In addition to instituting appropriate measures to ensure the safety of employees and customers, employers must continue to comply with all other applicable federal and state laws, including the expanded Family and Medical Leave Act (“FMLA”) and emergency paid leave provisions of the Families First Coronavirus Response Act (“FFCRA”), as well as other employment law statutes.
Families First Coronavirus Response Act. The emergency paid sick leave and emergency FMLA expansion remain in effect. Under the statute, employees needing time off from work for certain qualifying reasons are entitled to additional paid and unpaid leave.
Anti-Discrimination and Anti-Retaliation Pitfalls. In laying off employees, hiring employees, or deciding who to return from furlough or rehire, the employer should take care to apply fair and neutral criteria, treating all similarly situated employees the same. Further, an employer cannot retaliate against employees for requesting or taking leave under the FFCRA and should take care to carefully review and document employment decisions. With respect to at-risk individuals, the Americans with Disabilities Act, FMLA, and other disability anti-discrimination laws may provide protection that should be considered before taking adverse employment action.
Timing Requirements. All employers should comply with the governor’s timeline and reopen only when their business sector is designated to reopen. In addition, employers should ensure that any funding or loan timelines are followed. For example, loans given to small businesses under the Paycheck Protection Program (“PPP”) require the employer to restore full-time employment and salary levels by June 30, 2020, or face reduction of loan forgiveness.
Tax Considerations. Be sure to talk with your accountant about the tax implications of federal legislation and your business’s reaction. For example, employers paying for leave under the FFCRA are eligible for a tax credit. The Coronavirus Aid, Relief, and Economic Security Act (“CARES Act”) also provides tax benefits to employers which are forfeited by businesses that take advantage of the PPP loan forgiveness. Further, the IRS has recently made clear that expenses paid with PPP loan funds that are forgiven are not tax-deductible.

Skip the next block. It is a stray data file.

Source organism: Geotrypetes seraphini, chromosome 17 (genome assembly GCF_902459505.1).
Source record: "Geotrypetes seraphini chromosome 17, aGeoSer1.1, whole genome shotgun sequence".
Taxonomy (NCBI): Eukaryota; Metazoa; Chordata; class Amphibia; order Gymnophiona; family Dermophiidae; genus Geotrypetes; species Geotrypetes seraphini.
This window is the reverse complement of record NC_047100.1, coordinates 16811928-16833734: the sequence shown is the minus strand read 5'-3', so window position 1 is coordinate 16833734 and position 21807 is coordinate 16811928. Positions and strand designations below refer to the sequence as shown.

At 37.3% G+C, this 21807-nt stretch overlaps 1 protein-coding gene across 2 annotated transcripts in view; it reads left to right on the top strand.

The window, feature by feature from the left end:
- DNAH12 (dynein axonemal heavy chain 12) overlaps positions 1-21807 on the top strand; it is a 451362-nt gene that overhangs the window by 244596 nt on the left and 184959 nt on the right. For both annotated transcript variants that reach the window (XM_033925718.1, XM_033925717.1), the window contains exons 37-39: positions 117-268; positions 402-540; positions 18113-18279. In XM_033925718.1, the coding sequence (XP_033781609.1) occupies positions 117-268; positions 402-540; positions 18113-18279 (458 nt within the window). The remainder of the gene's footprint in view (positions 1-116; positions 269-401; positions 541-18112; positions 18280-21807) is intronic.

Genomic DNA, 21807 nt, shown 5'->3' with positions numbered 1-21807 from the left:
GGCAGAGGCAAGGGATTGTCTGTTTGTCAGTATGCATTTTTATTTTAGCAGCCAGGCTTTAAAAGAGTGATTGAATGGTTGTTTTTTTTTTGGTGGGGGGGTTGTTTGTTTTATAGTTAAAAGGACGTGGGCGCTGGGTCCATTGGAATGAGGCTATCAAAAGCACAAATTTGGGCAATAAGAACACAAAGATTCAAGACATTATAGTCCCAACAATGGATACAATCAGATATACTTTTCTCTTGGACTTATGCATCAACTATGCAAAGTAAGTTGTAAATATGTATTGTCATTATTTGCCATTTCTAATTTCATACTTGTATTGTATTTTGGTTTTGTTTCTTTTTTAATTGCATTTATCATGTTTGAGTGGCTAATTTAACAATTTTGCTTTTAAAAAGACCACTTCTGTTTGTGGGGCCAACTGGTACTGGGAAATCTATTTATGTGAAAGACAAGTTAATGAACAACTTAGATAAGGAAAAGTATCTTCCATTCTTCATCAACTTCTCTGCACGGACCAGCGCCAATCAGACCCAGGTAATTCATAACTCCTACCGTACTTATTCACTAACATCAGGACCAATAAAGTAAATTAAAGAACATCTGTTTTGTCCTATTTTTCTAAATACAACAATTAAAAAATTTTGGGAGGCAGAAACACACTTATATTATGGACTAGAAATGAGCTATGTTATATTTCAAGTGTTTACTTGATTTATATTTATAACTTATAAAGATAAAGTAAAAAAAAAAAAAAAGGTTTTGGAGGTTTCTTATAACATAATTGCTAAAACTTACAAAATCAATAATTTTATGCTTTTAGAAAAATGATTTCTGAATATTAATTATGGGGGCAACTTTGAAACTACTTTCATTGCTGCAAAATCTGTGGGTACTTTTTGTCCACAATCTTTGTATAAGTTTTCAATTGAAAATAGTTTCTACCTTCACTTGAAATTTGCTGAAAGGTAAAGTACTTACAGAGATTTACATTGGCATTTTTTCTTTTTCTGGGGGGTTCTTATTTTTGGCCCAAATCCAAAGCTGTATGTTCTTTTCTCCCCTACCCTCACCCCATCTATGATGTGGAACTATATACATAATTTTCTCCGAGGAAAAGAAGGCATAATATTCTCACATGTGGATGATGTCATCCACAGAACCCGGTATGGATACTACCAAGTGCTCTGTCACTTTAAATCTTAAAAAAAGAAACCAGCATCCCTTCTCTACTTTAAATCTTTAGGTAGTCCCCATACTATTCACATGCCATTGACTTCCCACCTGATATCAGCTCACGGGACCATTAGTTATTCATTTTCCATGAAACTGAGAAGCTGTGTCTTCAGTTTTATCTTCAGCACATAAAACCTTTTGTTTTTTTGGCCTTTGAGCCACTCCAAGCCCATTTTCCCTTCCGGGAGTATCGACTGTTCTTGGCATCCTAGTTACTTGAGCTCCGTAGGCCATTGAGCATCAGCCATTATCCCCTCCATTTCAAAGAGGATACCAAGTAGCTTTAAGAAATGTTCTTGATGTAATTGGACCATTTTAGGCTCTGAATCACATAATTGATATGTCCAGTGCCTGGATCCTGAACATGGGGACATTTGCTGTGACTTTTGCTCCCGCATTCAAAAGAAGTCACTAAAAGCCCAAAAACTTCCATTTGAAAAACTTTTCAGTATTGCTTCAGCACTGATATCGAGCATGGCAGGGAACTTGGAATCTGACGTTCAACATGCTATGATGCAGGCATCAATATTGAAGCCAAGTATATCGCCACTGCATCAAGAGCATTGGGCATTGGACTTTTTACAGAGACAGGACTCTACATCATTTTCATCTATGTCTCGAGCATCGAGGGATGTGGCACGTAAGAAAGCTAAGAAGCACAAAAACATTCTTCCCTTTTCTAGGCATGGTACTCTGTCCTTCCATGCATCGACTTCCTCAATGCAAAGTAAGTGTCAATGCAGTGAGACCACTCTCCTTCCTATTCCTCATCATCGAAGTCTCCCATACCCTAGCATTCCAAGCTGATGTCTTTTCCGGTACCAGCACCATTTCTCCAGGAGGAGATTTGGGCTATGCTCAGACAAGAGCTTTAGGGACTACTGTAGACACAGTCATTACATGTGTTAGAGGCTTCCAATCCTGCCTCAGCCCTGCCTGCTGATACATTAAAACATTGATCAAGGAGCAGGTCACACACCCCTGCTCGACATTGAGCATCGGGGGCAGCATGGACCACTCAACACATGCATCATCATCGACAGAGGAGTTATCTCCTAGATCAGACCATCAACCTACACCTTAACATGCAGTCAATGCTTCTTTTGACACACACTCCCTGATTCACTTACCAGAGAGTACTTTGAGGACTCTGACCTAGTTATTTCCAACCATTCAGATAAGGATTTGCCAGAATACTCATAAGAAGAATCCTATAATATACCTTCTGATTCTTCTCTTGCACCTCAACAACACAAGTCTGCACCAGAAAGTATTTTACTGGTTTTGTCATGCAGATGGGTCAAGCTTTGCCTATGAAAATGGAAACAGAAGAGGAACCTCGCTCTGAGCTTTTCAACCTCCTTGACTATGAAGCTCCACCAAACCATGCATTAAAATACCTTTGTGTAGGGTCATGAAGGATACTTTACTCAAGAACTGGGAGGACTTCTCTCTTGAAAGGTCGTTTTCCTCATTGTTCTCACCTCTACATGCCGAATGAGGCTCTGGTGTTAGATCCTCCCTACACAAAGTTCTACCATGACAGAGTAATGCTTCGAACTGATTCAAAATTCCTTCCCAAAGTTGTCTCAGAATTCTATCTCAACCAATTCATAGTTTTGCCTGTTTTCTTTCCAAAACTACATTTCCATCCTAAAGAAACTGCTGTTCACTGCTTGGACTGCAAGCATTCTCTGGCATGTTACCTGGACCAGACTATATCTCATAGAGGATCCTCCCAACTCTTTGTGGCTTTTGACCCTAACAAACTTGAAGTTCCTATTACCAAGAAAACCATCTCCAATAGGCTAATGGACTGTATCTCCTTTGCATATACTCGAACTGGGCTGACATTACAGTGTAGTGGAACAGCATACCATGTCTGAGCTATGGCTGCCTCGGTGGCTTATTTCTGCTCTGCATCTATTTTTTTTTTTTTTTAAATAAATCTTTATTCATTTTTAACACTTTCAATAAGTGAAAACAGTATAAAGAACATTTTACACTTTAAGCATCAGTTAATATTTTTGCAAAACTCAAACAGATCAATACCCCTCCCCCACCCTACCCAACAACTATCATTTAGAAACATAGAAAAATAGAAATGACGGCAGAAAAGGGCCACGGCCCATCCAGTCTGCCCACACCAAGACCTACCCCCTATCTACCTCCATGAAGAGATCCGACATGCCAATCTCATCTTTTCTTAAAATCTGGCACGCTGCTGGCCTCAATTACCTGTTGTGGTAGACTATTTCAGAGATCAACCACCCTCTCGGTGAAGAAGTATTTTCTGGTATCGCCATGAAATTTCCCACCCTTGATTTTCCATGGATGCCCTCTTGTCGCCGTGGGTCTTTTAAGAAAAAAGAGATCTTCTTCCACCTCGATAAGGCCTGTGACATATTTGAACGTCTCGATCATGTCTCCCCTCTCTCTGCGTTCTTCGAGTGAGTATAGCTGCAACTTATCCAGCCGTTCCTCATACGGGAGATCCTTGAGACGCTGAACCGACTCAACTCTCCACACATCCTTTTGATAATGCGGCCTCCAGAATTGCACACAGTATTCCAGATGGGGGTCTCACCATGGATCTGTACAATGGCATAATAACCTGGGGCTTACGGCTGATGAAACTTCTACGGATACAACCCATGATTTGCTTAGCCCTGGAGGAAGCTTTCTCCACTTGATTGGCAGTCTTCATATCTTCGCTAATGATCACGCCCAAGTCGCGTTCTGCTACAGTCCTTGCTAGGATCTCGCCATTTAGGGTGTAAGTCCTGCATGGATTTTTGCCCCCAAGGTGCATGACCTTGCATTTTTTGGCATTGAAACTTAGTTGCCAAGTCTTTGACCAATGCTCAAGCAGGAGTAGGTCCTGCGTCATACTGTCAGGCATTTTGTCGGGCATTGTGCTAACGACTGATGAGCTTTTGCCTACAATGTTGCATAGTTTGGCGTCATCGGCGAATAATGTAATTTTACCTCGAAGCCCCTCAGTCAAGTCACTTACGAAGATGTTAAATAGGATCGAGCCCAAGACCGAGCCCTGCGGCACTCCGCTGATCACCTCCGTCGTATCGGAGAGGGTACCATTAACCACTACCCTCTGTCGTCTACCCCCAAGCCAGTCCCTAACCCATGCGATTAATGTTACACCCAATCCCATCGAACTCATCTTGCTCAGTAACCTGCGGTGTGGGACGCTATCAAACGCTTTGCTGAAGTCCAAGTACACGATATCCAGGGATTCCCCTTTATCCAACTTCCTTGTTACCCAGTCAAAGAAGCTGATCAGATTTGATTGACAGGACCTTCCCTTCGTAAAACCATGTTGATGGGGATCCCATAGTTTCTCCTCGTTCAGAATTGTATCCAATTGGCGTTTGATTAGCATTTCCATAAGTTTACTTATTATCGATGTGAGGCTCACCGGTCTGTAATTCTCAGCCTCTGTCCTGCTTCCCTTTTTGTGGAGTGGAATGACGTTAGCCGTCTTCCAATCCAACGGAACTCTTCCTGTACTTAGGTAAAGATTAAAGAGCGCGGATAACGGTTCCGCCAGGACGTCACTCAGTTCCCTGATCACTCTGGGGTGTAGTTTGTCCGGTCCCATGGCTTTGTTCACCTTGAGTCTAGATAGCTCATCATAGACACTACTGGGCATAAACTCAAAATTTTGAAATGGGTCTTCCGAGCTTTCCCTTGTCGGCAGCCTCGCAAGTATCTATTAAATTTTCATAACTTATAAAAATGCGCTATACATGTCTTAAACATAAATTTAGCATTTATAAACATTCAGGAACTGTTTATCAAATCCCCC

Collective Bargaining Agreements. If your business operated within the purview of a collective bargaining agreement, be sure to review provisions regarding recall rights, incentives, hazard pay or similar provisions that may augment your business operations in this context.
Returning Employees to Work. Some employees may be reluctant to return to the physical workplace after working at home or having paid or unpaid time off. Where their concerns are based on a medical condition, evaluate the availability of leave under the FMLA and applicable disability anti-discrimination laws. Where reluctance is based on more general fears of the virus, communicate the precautions in place and assurances of compliance and safety. If childcare is an issue, be sure to comply with the FFCRA’s emergency paid sick leave and expanded FMLA provisions to avoid potential interference or discrimination claims.
Training. Employees will be returning to a workplace that has undergone drastic changes from what they are used to. As a result, employers should ensure that employees understand the social distancing requirements and other expectations. Employers failing to abide by the guidelines could result in action against the employer by the Commonwealth and potentially increase the likelihood of private civil claims.
The information provided in this circulation is informational and is not intended to constitute legal advice. You should not act or refrain from acting on the basis of information contained herein without first seeking legal advice from counsel. Distribution of this pamphlet does not create an attorney-client relationship. The content is provided “as is” and no representations are made that the content is error-free.